“I've missed more than 9,000 shots in my career. I've lost almost 300 games. Twenty-six times, I've been trusted to take the game winning shot and missed. I've failed over and over and over again in my life.
“And that is why I succeed.”
It’s hard to imagine Michael Jordan failing.
It’s equally difficult to think his words — taken from a 1997 commercial for Nike — could define the teaching philosophy at the McFadden School of Excellence since the arrival of Dr. Clark Blair in the fall of 2005.
But it’s true.
Blair spent his first year as principal watching, listening and carefully taking notes.
Then he gathered his staff together, listened some more and finally offered his thoughts.
“We talk about pushing towards failure and having some failures, but that’s good because we’re growing,” Blair explained. “Sometimes when it’s gifted or high achievers, they don’t want to push toward the failure point. They don’t like the struggle. Our county talks about it with Visible Learning. That’s a productive struggle. Get into the learning pit. But they have to learn it’s OK. If you’re getting everything correct then I’m not stretching you enough. If you’re making all A’s, which I know everybody wants to make A’s, we’re not doing our part.”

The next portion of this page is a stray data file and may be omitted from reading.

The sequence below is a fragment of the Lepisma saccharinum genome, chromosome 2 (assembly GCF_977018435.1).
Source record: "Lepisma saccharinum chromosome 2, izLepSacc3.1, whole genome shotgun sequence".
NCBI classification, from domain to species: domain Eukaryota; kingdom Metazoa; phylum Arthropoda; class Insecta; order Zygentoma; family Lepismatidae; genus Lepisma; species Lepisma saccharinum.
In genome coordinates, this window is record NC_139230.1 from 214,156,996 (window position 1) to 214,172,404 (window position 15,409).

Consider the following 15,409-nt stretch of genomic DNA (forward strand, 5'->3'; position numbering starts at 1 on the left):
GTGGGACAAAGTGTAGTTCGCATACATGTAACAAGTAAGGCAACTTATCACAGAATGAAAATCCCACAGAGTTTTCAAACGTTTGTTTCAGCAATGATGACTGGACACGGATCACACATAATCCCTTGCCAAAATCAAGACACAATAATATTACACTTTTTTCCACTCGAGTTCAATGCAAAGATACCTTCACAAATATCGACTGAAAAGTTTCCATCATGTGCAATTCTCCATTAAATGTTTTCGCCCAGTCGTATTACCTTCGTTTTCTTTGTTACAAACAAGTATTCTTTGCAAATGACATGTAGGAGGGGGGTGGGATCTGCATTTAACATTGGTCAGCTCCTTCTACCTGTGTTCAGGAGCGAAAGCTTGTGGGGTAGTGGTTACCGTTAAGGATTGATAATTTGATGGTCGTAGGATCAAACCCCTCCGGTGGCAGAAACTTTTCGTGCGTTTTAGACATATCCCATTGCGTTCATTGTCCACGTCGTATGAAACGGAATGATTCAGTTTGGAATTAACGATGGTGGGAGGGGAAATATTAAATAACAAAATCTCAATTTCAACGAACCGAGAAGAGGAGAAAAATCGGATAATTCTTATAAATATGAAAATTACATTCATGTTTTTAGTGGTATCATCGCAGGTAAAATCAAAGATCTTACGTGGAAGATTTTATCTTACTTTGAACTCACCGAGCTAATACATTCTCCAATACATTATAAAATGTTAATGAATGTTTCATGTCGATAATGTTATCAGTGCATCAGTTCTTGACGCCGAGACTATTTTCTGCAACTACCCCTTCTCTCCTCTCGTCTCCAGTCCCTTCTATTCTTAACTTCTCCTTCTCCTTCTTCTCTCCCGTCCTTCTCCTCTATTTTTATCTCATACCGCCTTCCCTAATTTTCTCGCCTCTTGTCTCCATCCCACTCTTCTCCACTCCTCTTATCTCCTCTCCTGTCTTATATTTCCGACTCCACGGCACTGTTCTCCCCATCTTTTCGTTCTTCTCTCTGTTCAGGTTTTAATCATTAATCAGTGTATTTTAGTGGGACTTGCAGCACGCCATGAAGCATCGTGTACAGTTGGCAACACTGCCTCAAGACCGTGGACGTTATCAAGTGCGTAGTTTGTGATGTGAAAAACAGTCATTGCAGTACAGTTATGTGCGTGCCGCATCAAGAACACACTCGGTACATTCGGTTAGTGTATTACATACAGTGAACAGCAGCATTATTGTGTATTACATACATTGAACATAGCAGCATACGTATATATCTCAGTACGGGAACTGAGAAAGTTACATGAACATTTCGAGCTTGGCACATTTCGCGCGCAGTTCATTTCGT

He added, “It’s a whole culture of, I’m glad you’re doing great … but let’s look at some things you don’t do great at.”
Blair sees mistakes and, yes, failure as opportunities to grow and learn.
That goes for teachers as well as students.
That’s why in the morning — after greeting students and parents upon their arrival — he often ends his announcements by saying, “Hey, I hope you fail today.”
It brings laughter from the kids.
They know it’s not about failure.
“I want you to find something that you don’t know because you’re coming to school to learn something,” Blair said. “Not just do something that you already know how to do.”
Tuesday evening, McFadden School of Excellence will hold its annual information night for parents interested in enrolling their child at the K-5 magnet school.
McFadden is one of three magnet schools offering a choice program to Rutherford County residents. The district also provides choice offerings at Oakland with its International Baccalaureate program, at Homer Pittard Campus School and Holloway High School.
In addition to outlining the application process and the testing phase, Blair will also talk with parents about his “plus one” philosophy with regard to pushing towards failure.